There was a rare display of bonhomie between Uttar Pradesh Chief Minister Yogi Adityanath and Samajwadi Party leader Azam Khan on Thursday. The two leaders, who have always been vocal against each other, were photographed holding hands in the UP Assembly.
This happened on the first day of the Winter Session of the Uttar Pradesh Assembly.
They were accompanied with other leaders, including Bharatiya Janata Party (BJP) leader Suresh Kumar Khanna.
When mediapersons spotted the two leaders walking hand-in-hand in the corridors of the UP Assembly, they requested them to pose for photographs.
According to reports, Yogi Adityanath and Azam Khan reached the assembly at the same time and met each other before entering the corridors. They shared greetings and walked inside holding hands, which caught the attention of mediapersons.
However, the bonhomie did not last long. As the session began, the Samajwadi Party leader continued his attack on the Adityanath government. He even sat on a dharna inside the Assembly.
Azam Khan's son Abdullah is also seen in the picture.
The development inside the UP Assembly was indeed rare, considering the rivalry between the two political opponents. Earlier this year when Adityanath said that Namaz and Surya Namaskar were similar, Azam Khan had asked him if he would "prefer to offer Namaz" instead of going for Surya Namaskar.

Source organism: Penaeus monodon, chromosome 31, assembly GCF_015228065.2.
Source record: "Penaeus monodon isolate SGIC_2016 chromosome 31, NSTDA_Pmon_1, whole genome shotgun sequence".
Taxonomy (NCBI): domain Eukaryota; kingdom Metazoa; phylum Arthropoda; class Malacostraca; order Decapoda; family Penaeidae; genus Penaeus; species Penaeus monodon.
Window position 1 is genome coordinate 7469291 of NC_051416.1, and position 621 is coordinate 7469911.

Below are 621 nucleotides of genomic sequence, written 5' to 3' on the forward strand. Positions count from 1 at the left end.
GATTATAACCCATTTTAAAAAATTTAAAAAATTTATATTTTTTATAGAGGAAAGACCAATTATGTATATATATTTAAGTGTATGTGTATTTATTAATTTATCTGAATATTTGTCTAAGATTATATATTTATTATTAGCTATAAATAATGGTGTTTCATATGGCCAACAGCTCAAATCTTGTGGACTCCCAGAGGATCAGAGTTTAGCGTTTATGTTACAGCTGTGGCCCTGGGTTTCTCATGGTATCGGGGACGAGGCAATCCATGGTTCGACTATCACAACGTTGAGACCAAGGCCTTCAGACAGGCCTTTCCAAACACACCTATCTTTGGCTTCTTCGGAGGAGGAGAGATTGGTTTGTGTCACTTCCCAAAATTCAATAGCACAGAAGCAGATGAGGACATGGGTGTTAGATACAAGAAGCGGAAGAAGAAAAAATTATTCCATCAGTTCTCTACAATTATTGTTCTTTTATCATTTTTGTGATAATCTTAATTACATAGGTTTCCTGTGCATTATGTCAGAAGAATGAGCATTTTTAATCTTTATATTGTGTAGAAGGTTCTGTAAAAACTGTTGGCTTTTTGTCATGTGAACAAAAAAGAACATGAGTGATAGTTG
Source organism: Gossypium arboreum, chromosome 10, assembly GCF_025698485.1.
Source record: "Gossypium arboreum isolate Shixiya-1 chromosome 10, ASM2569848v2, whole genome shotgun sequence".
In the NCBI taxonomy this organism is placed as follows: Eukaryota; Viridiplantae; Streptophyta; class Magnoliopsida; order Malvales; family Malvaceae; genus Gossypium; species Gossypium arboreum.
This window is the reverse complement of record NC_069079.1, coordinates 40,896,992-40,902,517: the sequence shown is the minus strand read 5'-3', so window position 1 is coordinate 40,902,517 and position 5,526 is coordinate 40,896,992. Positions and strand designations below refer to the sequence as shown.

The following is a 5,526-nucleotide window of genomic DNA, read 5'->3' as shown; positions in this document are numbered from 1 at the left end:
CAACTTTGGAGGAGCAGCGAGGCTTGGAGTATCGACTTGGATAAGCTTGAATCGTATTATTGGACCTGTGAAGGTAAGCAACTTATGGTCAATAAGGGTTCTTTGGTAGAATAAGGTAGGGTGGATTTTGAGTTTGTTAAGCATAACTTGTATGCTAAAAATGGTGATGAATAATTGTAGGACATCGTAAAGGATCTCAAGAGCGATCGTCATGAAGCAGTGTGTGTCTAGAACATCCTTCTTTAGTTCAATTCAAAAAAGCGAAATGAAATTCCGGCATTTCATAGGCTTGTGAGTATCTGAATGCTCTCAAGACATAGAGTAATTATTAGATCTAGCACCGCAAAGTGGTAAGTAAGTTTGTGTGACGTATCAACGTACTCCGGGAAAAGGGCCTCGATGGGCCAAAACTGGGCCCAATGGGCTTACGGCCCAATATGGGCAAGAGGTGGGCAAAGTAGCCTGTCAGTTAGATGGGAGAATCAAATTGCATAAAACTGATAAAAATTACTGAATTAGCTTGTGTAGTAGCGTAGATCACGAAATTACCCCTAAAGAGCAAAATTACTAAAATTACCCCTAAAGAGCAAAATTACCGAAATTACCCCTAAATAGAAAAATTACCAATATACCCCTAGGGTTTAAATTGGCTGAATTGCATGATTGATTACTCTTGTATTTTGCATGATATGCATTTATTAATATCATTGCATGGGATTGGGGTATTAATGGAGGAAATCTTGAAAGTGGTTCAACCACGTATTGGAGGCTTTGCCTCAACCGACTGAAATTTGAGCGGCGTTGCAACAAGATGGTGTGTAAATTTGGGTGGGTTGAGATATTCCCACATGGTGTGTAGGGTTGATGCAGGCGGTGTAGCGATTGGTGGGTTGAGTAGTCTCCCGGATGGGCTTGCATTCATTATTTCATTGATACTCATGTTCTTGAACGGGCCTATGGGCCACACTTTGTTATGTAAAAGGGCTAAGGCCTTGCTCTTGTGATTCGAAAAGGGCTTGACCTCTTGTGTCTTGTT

"Since you find similarities between surya namaskar and namaz, will you prefer to offer namaz?" he had asked the chief minister.
The SP general secretary had also said he could not comprehend how the prayers offered by Muslims were similar to the sun salutation and questioned Adityanath's intention behind the comment.
Khan said no one would "restrain Adityanath from offering namaz".
This was in reaction of the UP Chief Minister's statement on Namaz. He had said, "All asanas (postures) in surya namaskar, pranayama activities are similar to the way namaz is offered by our Muslim brothers. But nobody ever tried to bring them together because few people were interested only in 'bhoga' not yoga."